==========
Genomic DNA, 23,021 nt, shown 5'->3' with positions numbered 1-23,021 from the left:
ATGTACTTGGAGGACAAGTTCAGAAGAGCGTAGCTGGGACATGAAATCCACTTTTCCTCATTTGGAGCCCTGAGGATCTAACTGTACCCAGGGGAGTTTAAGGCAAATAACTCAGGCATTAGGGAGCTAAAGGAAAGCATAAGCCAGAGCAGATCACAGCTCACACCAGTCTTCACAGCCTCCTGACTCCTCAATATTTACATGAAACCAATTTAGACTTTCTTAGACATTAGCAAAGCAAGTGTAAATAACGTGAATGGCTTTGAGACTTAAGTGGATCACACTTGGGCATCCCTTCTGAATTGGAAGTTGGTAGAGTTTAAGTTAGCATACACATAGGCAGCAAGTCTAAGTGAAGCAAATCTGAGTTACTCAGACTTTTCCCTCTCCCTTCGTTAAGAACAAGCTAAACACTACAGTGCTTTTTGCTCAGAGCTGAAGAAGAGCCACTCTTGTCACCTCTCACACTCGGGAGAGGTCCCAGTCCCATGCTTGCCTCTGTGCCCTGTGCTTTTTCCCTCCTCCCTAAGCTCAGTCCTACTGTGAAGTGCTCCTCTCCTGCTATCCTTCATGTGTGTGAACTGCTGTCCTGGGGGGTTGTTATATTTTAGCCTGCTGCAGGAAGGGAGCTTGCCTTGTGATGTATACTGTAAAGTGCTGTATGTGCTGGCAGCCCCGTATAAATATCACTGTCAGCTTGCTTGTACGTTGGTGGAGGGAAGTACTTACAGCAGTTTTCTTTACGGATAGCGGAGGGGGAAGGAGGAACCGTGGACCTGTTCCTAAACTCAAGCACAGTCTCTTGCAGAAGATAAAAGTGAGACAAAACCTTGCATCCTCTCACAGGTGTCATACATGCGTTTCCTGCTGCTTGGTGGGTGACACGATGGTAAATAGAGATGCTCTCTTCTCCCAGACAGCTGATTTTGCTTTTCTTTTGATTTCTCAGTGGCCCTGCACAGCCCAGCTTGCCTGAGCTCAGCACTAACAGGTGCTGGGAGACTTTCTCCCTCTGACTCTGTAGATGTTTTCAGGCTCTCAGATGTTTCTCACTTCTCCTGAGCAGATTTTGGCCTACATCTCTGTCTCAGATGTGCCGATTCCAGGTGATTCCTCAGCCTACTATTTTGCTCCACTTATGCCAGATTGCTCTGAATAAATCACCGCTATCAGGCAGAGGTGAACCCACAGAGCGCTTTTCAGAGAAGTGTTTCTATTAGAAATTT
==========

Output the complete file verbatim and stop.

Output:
Genomic DNA, 23,021 nt, shown 5'->3' with positions numbered 1-23,021 from the left:
ATGTACTTGGAGGACAAGTTCAGAAGAGCGTAGCTGGGACATGAAATCCACTTTTCCTCATTTGGAGCCCTGAGGATCTAACTGTACCCAGGGGAGTTTAAGGCAAATAACTCAGGCATTAGGGAGCTAAAGGAAAGCATAAGCCAGAGCAGATCACAGCTCACACCAGTCTTCACAGCCTCCTGACTCCTCAATATTTACATGAAACCAATTTAGACTTTCTTAGACATTAGCAAAGCAAGTGTAAATAACGTGAATGGCTTTGAGACTTAAGTGGATCACACTTGGGCATCCCTTCTGAATTGGAAGTTGGTAGAGTTTAAGTTAGCATACACATAGGCAGCAAGTCTAAGTGAAGCAAATCTGAGTTACTCAGACTTTTCCCTCTCCCTTCGTTAAGAACAAGCTAAACACTACAGTGCTTTTTGCTCAGAGCTGAAGAAGAGCCACTCTTGTCACCTCTCACACTCGGGAGAGGTCCCAGTCCCATGCTTGCCTCTGTGCCCTGTGCTTTTTCCCTCCTCCCTAAGCTCAGTCCTACTGTGAAGTGCTCCTCTCCTGCTATCCTTCATGTGTGTGAACTGCTGTCCTGGGGGGTTGTTATATTTTAGCCTGCTGCAGGAAGGGAGCTTGCCTTGTGATGTATACTGTAAAGTGCTGTATGTGCTGGCAGCCCCGTATAAATATCACTGTCAGCTTGCTTGTACGTTGGTGGAGGGAAGTACTTACAGCAGTTTTCTTTACGGATAGCGGAGGGGGAAGGAGGAACCGTGGACCTGTTCCTAAACTCAAGCACAGTCTCTTGCAGAAGATAAAAGTGAGACAAAACCTTGCATCCTCTCACAGGTGTCATACATGCGTTTCCTGCTGCTTGGTGGGTGACACGATGGTAAATAGAGATGCTCTCTTCTCCCAGACAGCTGATTTTGCTTTTCTTTTGATTTCTCAGTGGCCCTGCACAGCCCAGCTTGCCTGAGCTCAGCACTAACAGGTGCTGGGAGACTTTCTCCCTCTGACTCTGTAGATGTTTTCAGGCTCTCAGATGTTTCTCACTTCTCCTGAGCAGATTTTGGCCTACATCTCTGTCTCAGATGTGCCGATTCCAGGTGATTCCTCAGCCTACTATTTTGCTCCACTTATGCCAGATTGCTCTGAATAAATCACCGCTATCAGGCAGAGGTGAACCCACAGAGCGCTTTTCAGAGAAGTGTTTCTATTAGAAATTT